17. Mermel LA, et al. Clinical practice guidelines for the diagnosis and management of intravascular catheter-related infection: 2009 update by the Infectious Diseases Society of America. Clin Infect Dis. 2009, 49(1):1–45.Google Scholar
  18. Martin ET, et al. Multiple versus single virus respiratory infections: viral load and clinical disease severity in hospitalized children. Influenza Other Respir Viruses. 2012;6(1):71–7.View ArticlePubMedGoogle Scholar
  19. Kamigaki T, et al. Estimates of influenza and respiratory syncytial virus incidences with fraction modeling approach in Baguio City, the Philippines, 2012-2014. Influenza Other Respir Viruses. 2017;11(4):311–8.View ArticlePubMedPubMed CentralGoogle Scholar
  20. Emukule GO, et al. Estimating influenza and respiratory syncytial virus-associated mortality in western Kenya using health and demographic surveillance system data, 2007-2013. PLoS One. 2017;12(7):e0180890.View ArticlePubMedPubMed CentralGoogle Scholar
  21. Duppenthaler A, et al. Low incidence of respiratory syncytial virus hospitalisations in haemodynamically significant congenital heart disease. Arch Dis Child. 2004;89(10):961–5.View ArticlePubMedPubMed CentralGoogle Scholar
  22. Pastula ST, et al. Hospitalizations for Respiratory Syncytial Virus Among Adults in the United States, 1997–2012. Open Forum Infect Dis. 2017;4(1):ofw270.View ArticlePubMedPubMed CentralGoogle Scholar
  23. Modjarrad K, et al. WHO consultation on respiratory syncytial virus vaccine development report from a World Health Organization meeting held on 23-24 march 2015. Vaccine. 2016;34(2):190–7.View ArticlePubMedGoogle Scholar
  24. Hament JM, et al. Direct binding of respiratory syncytial virus to pneumococci: a phenomenon that enhances both pneumococcal adherence to human epithelial cells and pneumococcal invasiveness in a murine model. Pediatr Res. 2005;58(6):1198–203.View ArticlePubMedGoogle Scholar
  25. Boeckh M, et al. Randomized controlled multicenter trial of aerosolized ribavirin for respiratory syncytial virus upper respiratory tract infection in hematopoietic cell transplant recipients. Clin Infect Dis. 2007;44(2):245–9.View ArticlePubMedGoogle Scholar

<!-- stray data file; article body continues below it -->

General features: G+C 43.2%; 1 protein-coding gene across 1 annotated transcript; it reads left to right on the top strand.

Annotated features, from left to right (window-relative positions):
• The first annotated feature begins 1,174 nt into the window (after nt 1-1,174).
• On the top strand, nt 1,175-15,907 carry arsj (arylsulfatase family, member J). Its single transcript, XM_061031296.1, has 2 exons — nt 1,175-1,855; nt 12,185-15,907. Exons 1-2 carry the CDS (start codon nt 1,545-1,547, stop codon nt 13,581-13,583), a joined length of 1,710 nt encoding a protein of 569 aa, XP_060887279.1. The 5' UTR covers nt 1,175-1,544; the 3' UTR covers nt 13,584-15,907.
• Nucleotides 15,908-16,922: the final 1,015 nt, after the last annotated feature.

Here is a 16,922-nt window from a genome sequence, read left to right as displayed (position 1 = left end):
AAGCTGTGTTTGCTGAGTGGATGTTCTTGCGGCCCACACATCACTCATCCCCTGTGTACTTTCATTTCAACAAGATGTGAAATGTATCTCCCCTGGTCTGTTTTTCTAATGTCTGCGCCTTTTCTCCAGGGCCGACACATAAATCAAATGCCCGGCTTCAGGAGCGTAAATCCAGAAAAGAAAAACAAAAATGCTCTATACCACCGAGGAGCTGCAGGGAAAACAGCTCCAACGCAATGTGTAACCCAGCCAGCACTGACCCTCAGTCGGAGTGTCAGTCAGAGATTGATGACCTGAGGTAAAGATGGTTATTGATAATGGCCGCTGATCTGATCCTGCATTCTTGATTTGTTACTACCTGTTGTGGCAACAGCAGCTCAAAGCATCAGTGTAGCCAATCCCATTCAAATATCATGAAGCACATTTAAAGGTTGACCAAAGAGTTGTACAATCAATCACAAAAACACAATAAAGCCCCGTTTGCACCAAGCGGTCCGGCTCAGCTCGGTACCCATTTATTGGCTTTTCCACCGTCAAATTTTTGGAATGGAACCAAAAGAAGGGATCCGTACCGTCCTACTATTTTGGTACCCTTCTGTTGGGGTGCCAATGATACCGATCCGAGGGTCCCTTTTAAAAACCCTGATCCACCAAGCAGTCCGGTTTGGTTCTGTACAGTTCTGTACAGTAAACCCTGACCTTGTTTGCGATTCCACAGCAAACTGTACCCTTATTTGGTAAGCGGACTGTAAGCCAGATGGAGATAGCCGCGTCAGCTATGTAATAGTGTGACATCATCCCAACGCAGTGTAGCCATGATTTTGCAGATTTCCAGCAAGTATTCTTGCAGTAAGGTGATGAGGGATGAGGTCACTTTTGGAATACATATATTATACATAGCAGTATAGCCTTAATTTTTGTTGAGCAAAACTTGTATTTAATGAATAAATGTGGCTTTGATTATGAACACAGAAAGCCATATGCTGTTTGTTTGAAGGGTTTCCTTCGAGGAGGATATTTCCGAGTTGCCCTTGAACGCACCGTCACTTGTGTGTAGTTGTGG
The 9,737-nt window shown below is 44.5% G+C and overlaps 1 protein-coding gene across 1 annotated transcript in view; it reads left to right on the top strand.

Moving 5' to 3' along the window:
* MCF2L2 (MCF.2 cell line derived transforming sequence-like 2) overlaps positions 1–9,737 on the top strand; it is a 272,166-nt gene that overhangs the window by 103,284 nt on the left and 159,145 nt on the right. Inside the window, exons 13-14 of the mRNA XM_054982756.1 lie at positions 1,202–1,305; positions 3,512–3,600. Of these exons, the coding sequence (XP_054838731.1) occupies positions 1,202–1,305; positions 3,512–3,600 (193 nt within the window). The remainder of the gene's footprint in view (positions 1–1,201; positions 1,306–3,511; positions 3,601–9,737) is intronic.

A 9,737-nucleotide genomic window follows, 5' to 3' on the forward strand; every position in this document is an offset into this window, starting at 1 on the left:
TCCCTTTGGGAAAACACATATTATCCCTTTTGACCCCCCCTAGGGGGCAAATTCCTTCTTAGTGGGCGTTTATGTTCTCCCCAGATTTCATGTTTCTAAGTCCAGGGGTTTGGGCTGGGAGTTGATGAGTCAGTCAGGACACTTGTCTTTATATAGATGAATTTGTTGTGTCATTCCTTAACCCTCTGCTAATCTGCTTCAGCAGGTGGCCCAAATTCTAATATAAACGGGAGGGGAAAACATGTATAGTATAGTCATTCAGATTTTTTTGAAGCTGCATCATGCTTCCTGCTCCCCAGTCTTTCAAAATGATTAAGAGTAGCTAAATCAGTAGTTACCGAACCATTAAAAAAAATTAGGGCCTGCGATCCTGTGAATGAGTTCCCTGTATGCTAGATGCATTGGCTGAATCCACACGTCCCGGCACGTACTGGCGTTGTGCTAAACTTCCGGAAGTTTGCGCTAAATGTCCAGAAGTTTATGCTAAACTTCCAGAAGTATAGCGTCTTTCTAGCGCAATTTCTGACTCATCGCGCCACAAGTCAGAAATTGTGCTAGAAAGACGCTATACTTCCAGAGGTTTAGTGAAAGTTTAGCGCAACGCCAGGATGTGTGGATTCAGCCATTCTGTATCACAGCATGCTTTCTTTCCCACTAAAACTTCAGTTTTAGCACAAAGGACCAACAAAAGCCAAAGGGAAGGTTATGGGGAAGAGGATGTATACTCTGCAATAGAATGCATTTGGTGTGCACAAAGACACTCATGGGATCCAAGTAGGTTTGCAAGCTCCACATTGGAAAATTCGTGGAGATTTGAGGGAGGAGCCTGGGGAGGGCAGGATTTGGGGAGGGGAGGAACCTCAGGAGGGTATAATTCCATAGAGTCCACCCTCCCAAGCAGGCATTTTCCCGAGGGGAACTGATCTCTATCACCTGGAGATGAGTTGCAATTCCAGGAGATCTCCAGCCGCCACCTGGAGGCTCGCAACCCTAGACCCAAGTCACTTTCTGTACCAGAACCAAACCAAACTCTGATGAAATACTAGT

26. Asner SA, et al. Is virus coinfection a predictor of severity in children with viral respiratory infections? Clin Microbiol Infect. 2015;21(3):264 e1–6.View ArticlePubMedGoogle Scholar
  27. Top FH Jr, Connor EM, Carlin DA. Prophylaxis against respiratory syncytial virus in premature infants. IMpact-RSV Study Group. Lancet. 2000;355(9208):1014.View ArticlePubMedGoogle Scholar
  28. Asner SA, et al. Clinical disease severity of respiratory viral co-infection versus single viral infection: a systematic review and meta-analysis. PLoS One. 2014;9(6):e99392.View ArticlePubMedPubMed CentralGoogle Scholar
  29. Asner S, et al. Risk factors and outcomes for respiratory syncytial virus-related infections in immunocompromised children. Pediatr Infect Dis J. 2013;32(10):1073–6.View ArticlePubMedGoogle Scholar
  30. Navas L, et al. Improved outcome of respiratory syncytial virus infection in a high-risk hospitalized population of Canadian children. Pediatric Investigators Collaborative Network on Infections in Canada. J Pediatr. 1992;121(3):348–54.View ArticlePubMedGoogle Scholar
  31. Chu HY, et al. Clinical outcomes in outpatient respiratory syncytial virus infection in immunocompromised children. Influenza Other Respir Viruses. 2016;10(3):205–10.View ArticlePubMedPubMed CentralGoogle Scholar
  32. Santos RP, et al. The use of intravenous palivizumab for treatment of persistent RSV infection in children with leukemia. Pediatrics. 2012;130(6):e1695–9.View ArticlePubMedGoogle Scholar
  33. Shachor-Meyouhas Y, et al. Detection, control, and management of a respiratory syncytial virus outbreak in a pediatric hematology-oncology department. J Pediatr Hematol Oncol. 2013;35(2–5 years2):124–8.View ArticlePubMedGoogle Scholar

Copyright

© The Author(s). 2018

Advertisement